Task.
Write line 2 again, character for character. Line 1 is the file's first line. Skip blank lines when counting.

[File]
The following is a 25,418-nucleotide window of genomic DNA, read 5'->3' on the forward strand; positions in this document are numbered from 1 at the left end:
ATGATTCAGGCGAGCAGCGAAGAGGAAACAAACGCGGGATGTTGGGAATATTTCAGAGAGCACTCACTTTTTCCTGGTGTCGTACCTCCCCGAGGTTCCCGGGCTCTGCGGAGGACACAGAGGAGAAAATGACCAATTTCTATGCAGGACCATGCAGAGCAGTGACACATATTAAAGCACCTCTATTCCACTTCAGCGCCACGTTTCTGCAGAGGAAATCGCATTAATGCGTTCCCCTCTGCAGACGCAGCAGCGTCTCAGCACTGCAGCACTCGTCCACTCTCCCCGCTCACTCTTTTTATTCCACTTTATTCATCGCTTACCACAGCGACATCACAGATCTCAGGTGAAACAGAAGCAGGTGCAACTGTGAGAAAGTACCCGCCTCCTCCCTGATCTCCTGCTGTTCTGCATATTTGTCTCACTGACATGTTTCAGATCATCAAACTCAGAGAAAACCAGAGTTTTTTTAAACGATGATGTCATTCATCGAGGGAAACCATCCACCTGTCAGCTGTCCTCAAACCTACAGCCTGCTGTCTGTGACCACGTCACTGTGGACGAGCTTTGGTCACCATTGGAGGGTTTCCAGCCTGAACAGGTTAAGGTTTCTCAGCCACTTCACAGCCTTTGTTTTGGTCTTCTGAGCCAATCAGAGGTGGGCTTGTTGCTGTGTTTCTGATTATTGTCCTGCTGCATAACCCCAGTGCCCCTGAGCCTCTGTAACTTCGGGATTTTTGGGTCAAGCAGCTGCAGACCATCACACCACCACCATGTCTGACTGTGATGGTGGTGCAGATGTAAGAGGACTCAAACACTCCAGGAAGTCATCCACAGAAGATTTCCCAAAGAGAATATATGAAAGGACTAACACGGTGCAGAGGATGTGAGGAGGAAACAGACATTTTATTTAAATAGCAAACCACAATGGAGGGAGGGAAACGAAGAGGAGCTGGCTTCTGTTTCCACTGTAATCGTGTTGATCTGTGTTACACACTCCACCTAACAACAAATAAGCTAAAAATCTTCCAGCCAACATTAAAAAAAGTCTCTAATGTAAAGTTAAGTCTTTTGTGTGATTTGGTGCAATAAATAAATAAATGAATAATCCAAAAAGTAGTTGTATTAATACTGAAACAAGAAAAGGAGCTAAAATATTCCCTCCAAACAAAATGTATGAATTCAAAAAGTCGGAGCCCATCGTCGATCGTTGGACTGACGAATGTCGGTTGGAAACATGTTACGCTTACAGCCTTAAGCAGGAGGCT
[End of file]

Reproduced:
ATGATTCAGGCGAGCAGCGAAGAGGAAACAAACGCGGGATGTTGGGAATATTTCAGAGAGCACTCACTTTTTCCTGGTGTCGTACCTCCCCGAGGTTCCCGGGCTCTGCGGAGGACACAGAGGAGAAAATGACCAATTTCTATGCAGGACCATGCAGAGCAGTGACACATATTAAAGCACCTCTATTCCACTTCAGCGCCACGTTTCTGCAGAGGAAATCGCATTAATGCGTTCCCCTCTGCAGACGCAGCAGCGTCTCAGCACTGCAGCACTCGTCCACTCTCCCCGCTCACTCTTTTTATTCCACTTTATTCATCGCTTACCACAGCGACATCACAGATCTCAGGTGAAACAGAAGCAGGTGCAACTGTGAGAAAGTACCCGCCTCCTCCCTGATCTCCTGCTGTTCTGCATATTTGTCTCACTGACATGTTTCAGATCATCAAACTCAGAGAAAACCAGAGTTTTTTTAAACGATGATGTCATTCATCGAGGGAAACCATCCACCTGTCAGCTGTCCTCAAACCTACAGCCTGCTGTCTGTGACCACGTCACTGTGGACGAGCTTTGGTCACCATTGGAGGGTTTCCAGCCTGAACAGGTTAAGGTTTCTCAGCCACTTCACAGCCTTTGTTTTGGTCTTCTGAGCCAATCAGAGGTGGGCTTGTTGCTGTGTTTCTGATTATTGTCCTGCTGCATAACCCCAGTGCCCCTGAGCCTCTGTAACTTCGGGATTTTTGGGTCAAGCAGCTGCAGACCATCACACCACCACCATGTCTGACTGTGATGGTGGTGCAGATGTAAGAGGACTCAAACACTCCAGGAAGTCATCCACAGAAGATTTCCCAAAGAGAATATATGAAAGGACTAACACGGTGCAGAGGATGTGAGGAGGAAACAGACATTTTATTTAAATAGCAAACCACAATGGAGGGAGGGAAACGAAGAGGAGCTGGCTTCTGTTTCCACTGTAATCGTGTTGATCTGTGTTACACACTCCACCTAACAACAAATAAGCTAAAAATCTTCCAGCCAACATTAAAAAAAGTCTCTAATGTAAAGTTAAGTCTTTTGTGTGATTTGGTGCAATAAATAAATAAATGAATAATCCAAAAAGTAGTTGTATTAATACTGAAACAAGAAAAGGAGCTAAAATATTCCCTCCAAACAAAATGTATGAATTCAAAAAGTCGGAGCCCATCGTCGATCGTTGGACTGACGAATGTCGGTTGGAAACATGTTACGCTTACAGCCTTAAGCAGGAGGCT